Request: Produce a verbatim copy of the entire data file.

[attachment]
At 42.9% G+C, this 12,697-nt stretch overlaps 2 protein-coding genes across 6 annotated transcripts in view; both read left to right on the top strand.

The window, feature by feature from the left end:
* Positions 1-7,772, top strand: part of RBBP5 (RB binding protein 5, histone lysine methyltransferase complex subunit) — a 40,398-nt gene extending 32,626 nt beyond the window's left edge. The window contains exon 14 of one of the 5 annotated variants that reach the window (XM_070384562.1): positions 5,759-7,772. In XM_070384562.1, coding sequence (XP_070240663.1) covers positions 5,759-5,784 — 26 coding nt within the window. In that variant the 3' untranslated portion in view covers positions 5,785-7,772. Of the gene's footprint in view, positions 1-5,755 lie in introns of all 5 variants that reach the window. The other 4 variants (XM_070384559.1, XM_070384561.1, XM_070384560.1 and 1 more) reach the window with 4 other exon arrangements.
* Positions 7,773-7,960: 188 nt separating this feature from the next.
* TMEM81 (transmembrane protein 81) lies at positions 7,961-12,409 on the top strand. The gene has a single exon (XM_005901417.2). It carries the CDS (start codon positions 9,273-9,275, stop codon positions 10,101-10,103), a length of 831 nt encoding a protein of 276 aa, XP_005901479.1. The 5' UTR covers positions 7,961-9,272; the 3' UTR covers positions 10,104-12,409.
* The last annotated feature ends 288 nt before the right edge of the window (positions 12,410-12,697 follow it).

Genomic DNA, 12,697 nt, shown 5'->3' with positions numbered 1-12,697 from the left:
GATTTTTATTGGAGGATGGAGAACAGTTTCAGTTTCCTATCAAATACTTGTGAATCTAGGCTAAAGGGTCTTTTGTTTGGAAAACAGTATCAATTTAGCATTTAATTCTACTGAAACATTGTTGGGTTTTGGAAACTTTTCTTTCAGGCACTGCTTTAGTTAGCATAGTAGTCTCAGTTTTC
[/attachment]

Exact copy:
At 42.9% G+C, this 12,697-nt stretch overlaps 2 protein-coding genes across 6 annotated transcripts in view; both read left to right on the top strand.

The window, feature by feature from the left end:
* Positions 1-7,772, top strand: part of RBBP5 (RB binding protein 5, histone lysine methyltransferase complex subunit) — a 40,398-nt gene extending 32,626 nt beyond the window's left edge. The window contains exon 14 of one of the 5 annotated variants that reach the window (XM_070384562.1): positions 5,759-7,772. In XM_070384562.1, coding sequence (XP_070240663.1) covers positions 5,759-5,784 — 26 coding nt within the window. In that variant the 3' untranslated portion in view covers positions 5,785-7,772. Of the gene's footprint in view, positions 1-5,755 lie in introns of all 5 variants that reach the window. The other 4 variants (XM_070384559.1, XM_070384561.1, XM_070384560.1 and 1 more) reach the window with 4 other exon arrangements.
* Positions 7,773-7,960: 188 nt separating this feature from the next.
* TMEM81 (transmembrane protein 81) lies at positions 7,961-12,409 on the top strand. The gene has a single exon (XM_005901417.2). It carries the CDS (start codon positions 9,273-9,275, stop codon positions 10,101-10,103), a length of 831 nt encoding a protein of 276 aa, XP_005901479.1. The 5' UTR covers positions 7,961-9,272; the 3' UTR covers positions 10,104-12,409.
* The last annotated feature ends 288 nt before the right edge of the window (positions 12,410-12,697 follow it).

Genomic DNA, 12,697 nt, shown 5'->3' with positions numbered 1-12,697 from the left:
GATTTTTATTGGAGGATGGAGAACAGTTTCAGTTTCCTATCAAATACTTGTGAATCTAGGCTAAAGGGTCTTTTGTTTGGAAAACAGTATCAATTTAGCATTTAATTCTACTGAAACATTGTTGGGTTTTGGAAACTTTTCTTTCAGGCACTGCTTTAGTTAGCATAGTAGTCTCAGTTTTC